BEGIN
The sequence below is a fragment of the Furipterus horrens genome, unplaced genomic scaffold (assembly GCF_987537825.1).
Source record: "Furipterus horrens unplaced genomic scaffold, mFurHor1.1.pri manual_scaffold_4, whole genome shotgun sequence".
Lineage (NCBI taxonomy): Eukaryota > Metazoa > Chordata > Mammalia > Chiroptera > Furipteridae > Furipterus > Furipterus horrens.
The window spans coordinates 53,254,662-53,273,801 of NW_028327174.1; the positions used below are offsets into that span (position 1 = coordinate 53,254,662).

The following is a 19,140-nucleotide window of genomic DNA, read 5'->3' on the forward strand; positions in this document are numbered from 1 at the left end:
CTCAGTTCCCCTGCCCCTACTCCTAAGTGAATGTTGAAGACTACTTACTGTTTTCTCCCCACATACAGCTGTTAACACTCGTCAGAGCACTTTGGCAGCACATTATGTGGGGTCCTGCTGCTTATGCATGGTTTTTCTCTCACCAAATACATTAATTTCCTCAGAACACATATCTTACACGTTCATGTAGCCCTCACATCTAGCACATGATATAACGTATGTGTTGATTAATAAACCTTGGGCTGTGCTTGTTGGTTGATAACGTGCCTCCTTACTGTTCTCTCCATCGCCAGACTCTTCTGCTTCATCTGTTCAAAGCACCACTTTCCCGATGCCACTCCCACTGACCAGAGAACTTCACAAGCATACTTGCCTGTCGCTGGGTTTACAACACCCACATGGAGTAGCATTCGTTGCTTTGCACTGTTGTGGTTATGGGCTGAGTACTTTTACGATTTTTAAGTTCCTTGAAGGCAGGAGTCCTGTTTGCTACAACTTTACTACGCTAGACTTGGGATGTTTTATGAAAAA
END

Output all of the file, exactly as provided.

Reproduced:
The sequence below is a fragment of the Furipterus horrens genome, unplaced genomic scaffold (assembly GCF_987537825.1).
Source record: "Furipterus horrens unplaced genomic scaffold, mFurHor1.1.pri manual_scaffold_4, whole genome shotgun sequence".
Lineage (NCBI taxonomy): Eukaryota > Metazoa > Chordata > Mammalia > Chiroptera > Furipteridae > Furipterus > Furipterus horrens.
The window spans coordinates 53,254,662-53,273,801 of NW_028327174.1; the positions used below are offsets into that span (position 1 = coordinate 53,254,662).

The following is a 19,140-nucleotide window of genomic DNA, read 5'->3' on the forward strand; positions in this document are numbered from 1 at the left end:
CTCAGTTCCCCTGCCCCTACTCCTAAGTGAATGTTGAAGACTACTTACTGTTTTCTCCCCACATACAGCTGTTAACACTCGTCAGAGCACTTTGGCAGCACATTATGTGGGGTCCTGCTGCTTATGCATGGTTTTTCTCTCACCAAATACATTAATTTCCTCAGAACACATATCTTACACGTTCATGTAGCCCTCACATCTAGCACATGATATAACGTATGTGTTGATTAATAAACCTTGGGCTGTGCTTGTTGGTTGATAACGTGCCTCCTTACTGTTCTCTCCATCGCCAGACTCTTCTGCTTCATCTGTTCAAAGCACCACTTTCCCGATGCCACTCCCACTGACCAGAGAACTTCACAAGCATACTTGCCTGTCGCTGGGTTTACAACACCCACATGGAGTAGCATTCGTTGCTTTGCACTGTTGTGGTTATGGGCTGAGTACTTTTACGATTTTTAAGTTCCTTGAAGGCAGGAGTCCTGTTTGCTACAACTTTACTACGCTAGACTTGGGATGTTTTATGAAAAA